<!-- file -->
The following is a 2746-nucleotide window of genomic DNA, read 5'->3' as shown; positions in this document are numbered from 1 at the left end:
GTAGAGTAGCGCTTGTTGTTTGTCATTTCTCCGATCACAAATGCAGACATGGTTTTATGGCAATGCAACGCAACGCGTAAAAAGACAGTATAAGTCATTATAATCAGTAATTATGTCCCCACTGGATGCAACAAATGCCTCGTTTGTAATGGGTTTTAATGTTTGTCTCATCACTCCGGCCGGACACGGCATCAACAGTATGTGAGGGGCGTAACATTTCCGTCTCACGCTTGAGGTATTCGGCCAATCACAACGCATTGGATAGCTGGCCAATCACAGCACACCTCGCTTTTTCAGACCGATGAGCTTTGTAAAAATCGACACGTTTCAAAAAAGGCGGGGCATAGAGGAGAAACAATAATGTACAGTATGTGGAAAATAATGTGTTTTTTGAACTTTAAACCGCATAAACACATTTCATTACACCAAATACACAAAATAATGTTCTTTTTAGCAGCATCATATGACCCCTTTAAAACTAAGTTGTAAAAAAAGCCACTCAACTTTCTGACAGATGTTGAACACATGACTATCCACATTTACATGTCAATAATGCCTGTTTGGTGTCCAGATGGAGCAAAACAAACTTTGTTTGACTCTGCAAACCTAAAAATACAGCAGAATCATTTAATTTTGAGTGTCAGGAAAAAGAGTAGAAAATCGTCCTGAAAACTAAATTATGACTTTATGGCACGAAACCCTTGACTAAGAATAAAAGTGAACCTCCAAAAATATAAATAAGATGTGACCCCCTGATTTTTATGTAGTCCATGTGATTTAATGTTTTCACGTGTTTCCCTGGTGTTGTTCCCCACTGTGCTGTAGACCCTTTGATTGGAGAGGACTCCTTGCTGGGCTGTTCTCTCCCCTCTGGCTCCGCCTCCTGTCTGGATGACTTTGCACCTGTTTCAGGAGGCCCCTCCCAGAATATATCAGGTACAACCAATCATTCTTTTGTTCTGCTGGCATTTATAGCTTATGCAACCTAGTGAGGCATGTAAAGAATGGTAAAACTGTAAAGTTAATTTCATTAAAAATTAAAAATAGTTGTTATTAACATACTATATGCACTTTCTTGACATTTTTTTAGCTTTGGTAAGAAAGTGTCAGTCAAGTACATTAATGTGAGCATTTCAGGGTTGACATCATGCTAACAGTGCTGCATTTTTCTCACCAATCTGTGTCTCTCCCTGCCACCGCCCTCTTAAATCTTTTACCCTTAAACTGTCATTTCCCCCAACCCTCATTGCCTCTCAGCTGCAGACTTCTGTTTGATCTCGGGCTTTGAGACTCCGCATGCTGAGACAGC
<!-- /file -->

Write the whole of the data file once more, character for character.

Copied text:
The following is a 2746-nucleotide window of genomic DNA, read 5'->3' as shown; positions in this document are numbered from 1 at the left end:
GTAGAGTAGCGCTTGTTGTTTGTCATTTCTCCGATCACAAATGCAGACATGGTTTTATGGCAATGCAACGCAACGCGTAAAAAGACAGTATAAGTCATTATAATCAGTAATTATGTCCCCACTGGATGCAACAAATGCCTCGTTTGTAATGGGTTTTAATGTTTGTCTCATCACTCCGGCCGGACACGGCATCAACAGTATGTGAGGGGCGTAACATTTCCGTCTCACGCTTGAGGTATTCGGCCAATCACAACGCATTGGATAGCTGGCCAATCACAGCACACCTCGCTTTTTCAGACCGATGAGCTTTGTAAAAATCGACACGTTTCAAAAAAGGCGGGGCATAGAGGAGAAACAATAATGTACAGTATGTGGAAAATAATGTGTTTTTTGAACTTTAAACCGCATAAACACATTTCATTACACCAAATACACAAAATAATGTTCTTTTTAGCAGCATCATATGACCCCTTTAAAACTAAGTTGTAAAAAAAGCCACTCAACTTTCTGACAGATGTTGAACACATGACTATCCACATTTACATGTCAATAATGCCTGTTTGGTGTCCAGATGGAGCAAAACAAACTTTGTTTGACTCTGCAAACCTAAAAATACAGCAGAATCATTTAATTTTGAGTGTCAGGAAAAAGAGTAGAAAATCGTCCTGAAAACTAAATTATGACTTTATGGCACGAAACCCTTGACTAAGAATAAAAGTGAACCTCCAAAAATATAAATAAGATGTGACCCCCTGATTTTTATGTAGTCCATGTGATTTAATGTTTTCACGTGTTTCCCTGGTGTTGTTCCCCACTGTGCTGTAGACCCTTTGATTGGAGAGGACTCCTTGCTGGGCTGTTCTCTCCCCTCTGGCTCCGCCTCCTGTCTGGATGACTTTGCACCTGTTTCAGGAGGCCCCTCCCAGAATATATCAGGTACAACCAATCATTCTTTTGTTCTGCTGGCATTTATAGCTTATGCAACCTAGTGAGGCATGTAAAGAATGGTAAAACTGTAAAGTTAATTTCATTAAAAATTAAAAATAGTTGTTATTAACATACTATATGCACTTTCTTGACATTTTTTTAGCTTTGGTAAGAAAGTGTCAGTCAAGTACATTAATGTGAGCATTTCAGGGTTGACATCATGCTAACAGTGCTGCATTTTTCTCACCAATCTGTGTCTCTCCCTGCCACCGCCCTCTTAAATCTTTTACCCTTAAACTGTCATTTCCCCCAACCCTCATTGCCTCTCAGCTGCAGACTTCTGTTTGATCTCGGGCTTTGAGACTCCGCATGCTGAGACAGC